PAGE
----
The earliest people
South Africa is a country rich in ethnic diversity with a fascinating history to match. Her people descend from all four corners of the globe and it is this diversity that makes her one of the most unique countries in the world.
The earliest inhabitants on record are the San and Khoekhoe peoples or Bushmen (Khoikhoi) as they are more colloquially known. Both these tribes were resident on the Southern tip of Africa for centuries before the arrival of the European seafarers and traders.
The San were hunter-gatherers and the Khoikhoi were shepherds in the well watered areas of the southern and western coastal tips of the continent. It therefore greatly disadvantaged these nomadic peoples when the Europeans arrived to steal their grazing land. Unfortunately the Europeans also brought with them diseases such as smallpox for which the Khoisan had no immunity and as such these indigenous people have effectively disappeared as an identifiable group.
Other longer term residents in South Africa’s history are the Bantu-speaking people who moved to Southern Africa from the north and north-eastern regions. They migrated south many hundreds of years before the white setters
By way of an example, The Thulamela site in the Kruger National Park is estimated to have first been occupied in the 13th century. Artefacts from as far away as China have been found at The Ruins of Mapungubwe where there is also evidence of an early trading settlement stretching as far back to the 12th century. The settlers in this area were Agro Pastoralists and they brought with them an Iron Age culture which sophisticated socio-political systems.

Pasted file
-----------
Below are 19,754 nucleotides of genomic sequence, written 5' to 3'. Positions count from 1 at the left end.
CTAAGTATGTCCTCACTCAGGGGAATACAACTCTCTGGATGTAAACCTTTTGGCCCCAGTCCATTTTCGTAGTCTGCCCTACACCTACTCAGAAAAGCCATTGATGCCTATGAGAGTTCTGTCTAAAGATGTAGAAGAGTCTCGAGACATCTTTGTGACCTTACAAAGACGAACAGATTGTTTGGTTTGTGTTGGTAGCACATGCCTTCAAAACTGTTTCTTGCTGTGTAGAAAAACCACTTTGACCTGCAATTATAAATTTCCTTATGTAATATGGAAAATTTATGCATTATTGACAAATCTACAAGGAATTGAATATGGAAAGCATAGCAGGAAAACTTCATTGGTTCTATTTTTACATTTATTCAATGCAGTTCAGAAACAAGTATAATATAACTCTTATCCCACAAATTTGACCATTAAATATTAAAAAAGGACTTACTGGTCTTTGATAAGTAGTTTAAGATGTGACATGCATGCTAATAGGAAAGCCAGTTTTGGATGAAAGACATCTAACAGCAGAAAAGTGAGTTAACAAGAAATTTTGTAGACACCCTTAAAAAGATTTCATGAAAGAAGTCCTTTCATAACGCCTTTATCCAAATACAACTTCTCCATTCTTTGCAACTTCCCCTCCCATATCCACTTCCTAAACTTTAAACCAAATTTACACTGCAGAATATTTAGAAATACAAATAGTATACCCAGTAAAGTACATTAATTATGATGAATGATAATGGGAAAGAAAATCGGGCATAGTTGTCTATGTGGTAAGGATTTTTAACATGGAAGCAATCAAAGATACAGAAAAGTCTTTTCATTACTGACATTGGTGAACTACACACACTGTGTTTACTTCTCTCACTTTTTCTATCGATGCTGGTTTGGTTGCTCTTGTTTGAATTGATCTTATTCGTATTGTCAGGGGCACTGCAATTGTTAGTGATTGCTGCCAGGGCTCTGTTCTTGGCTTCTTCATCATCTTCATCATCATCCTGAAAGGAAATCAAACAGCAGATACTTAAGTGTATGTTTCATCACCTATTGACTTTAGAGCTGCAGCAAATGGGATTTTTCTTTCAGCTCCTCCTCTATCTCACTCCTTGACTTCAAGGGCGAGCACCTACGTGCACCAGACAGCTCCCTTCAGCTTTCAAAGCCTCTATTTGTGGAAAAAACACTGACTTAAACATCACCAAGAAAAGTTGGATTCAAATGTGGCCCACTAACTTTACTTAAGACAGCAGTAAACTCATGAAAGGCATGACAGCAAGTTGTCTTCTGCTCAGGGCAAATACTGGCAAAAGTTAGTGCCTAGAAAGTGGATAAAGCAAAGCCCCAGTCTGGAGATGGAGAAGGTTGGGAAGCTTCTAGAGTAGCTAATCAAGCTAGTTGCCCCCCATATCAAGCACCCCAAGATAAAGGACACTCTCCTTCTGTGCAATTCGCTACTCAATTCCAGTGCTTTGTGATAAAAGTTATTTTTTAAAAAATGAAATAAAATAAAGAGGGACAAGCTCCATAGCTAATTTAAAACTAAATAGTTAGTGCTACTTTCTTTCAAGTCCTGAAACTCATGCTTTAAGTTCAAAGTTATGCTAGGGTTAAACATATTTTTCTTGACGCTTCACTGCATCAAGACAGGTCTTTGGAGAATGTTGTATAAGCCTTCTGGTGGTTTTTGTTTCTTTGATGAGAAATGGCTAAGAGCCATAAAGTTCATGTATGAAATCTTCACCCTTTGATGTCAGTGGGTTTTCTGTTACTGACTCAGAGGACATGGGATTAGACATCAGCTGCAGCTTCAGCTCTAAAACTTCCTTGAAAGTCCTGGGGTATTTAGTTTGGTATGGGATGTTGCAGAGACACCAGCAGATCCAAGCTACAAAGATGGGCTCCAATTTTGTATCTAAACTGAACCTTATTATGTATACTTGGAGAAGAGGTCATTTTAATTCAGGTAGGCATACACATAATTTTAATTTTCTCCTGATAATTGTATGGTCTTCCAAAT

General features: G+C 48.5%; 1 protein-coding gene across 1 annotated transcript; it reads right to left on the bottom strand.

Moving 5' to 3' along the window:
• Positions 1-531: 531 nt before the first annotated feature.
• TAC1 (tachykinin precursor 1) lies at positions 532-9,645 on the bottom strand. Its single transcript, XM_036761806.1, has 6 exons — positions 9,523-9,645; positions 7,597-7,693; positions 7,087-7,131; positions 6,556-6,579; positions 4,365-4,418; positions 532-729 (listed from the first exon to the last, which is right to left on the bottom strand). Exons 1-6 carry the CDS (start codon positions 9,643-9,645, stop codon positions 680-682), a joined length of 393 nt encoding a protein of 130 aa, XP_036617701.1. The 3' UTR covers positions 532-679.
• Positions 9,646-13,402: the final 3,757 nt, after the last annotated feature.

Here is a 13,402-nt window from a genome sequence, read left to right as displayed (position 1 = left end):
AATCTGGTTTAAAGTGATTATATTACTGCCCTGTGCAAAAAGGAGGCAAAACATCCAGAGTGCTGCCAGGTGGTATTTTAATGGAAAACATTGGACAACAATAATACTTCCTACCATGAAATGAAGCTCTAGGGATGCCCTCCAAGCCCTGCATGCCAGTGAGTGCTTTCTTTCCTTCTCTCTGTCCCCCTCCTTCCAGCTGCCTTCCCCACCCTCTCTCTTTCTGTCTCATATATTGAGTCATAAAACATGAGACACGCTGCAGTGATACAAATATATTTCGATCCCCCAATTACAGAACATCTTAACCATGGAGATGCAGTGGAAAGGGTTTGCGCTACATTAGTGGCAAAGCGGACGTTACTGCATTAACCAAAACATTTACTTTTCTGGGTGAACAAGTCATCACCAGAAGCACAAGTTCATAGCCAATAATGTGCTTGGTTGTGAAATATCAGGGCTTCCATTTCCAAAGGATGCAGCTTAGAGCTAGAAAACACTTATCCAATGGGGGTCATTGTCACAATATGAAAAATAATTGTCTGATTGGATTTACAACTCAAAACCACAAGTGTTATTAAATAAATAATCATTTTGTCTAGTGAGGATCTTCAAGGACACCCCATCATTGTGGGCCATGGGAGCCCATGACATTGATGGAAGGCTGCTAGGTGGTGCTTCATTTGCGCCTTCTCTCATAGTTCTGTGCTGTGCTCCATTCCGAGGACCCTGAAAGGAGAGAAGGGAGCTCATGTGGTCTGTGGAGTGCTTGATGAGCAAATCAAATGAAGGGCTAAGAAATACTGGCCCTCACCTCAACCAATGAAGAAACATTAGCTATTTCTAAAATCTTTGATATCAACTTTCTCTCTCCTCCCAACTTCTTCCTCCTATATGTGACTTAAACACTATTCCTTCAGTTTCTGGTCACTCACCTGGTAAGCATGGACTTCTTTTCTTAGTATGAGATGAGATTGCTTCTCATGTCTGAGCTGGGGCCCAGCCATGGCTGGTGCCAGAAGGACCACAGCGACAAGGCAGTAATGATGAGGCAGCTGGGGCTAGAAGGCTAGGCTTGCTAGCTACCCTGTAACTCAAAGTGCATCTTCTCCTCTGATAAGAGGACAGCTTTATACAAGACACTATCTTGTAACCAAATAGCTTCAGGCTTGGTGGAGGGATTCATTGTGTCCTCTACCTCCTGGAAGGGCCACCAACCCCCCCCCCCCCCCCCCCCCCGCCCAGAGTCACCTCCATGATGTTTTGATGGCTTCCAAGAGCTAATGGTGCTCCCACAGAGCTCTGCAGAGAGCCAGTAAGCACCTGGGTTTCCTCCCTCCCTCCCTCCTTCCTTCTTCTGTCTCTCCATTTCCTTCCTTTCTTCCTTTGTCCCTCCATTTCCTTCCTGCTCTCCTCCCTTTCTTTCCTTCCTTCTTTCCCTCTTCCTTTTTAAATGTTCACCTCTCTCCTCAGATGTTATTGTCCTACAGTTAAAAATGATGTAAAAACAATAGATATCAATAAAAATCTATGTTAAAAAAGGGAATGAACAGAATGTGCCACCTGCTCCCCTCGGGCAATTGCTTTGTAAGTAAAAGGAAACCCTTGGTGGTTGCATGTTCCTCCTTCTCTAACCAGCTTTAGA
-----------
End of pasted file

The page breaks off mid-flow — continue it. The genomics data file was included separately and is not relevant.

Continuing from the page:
Early white Settlers and slaves
In 1652 the Dutch East India Company instructed around 90 men , under the leadership of the famed Jan van Riebeeck to build a fort and vegetable garden at the Cape of Good Hope. This refreshment station was intended for the benefit of the ships which were passing through the Eastern Trade Route.
The early setters, initially bartered with the Khoi- San peoples and their existed a mutually beneficial relationship between the neighbours, however the Khoi San started to lose their land as the white settlers started to acquire land of their own. Some of the employees of the Dutch East India were released from their contracts in 1657 and they were given their own land to farm. These settlers soon started to import their own slaves in the same year and soon it was evident that a large colony was forming and the indigenous people were becoming increasingly under threat.
In the 1700s some of the descendants of the white farmers called Trekboers were encouraged by the governors of the cape to push north and east. As a result the Khoi-San started to lose more of their land and they became enslaved by the Boers.
When the British arrived in the 1800’s they formed colonies at The Cape of Good Hope and The Port of Natal which forced the Trekboers further into the hinterland and this resulted in the formation of the Republics of the Orange Free State and Transvaal respectively.
South Africa remains a melting pot of different cultures and [people] groups, because of its tumultuous past.
By Oliver Bromley
African Insight consultant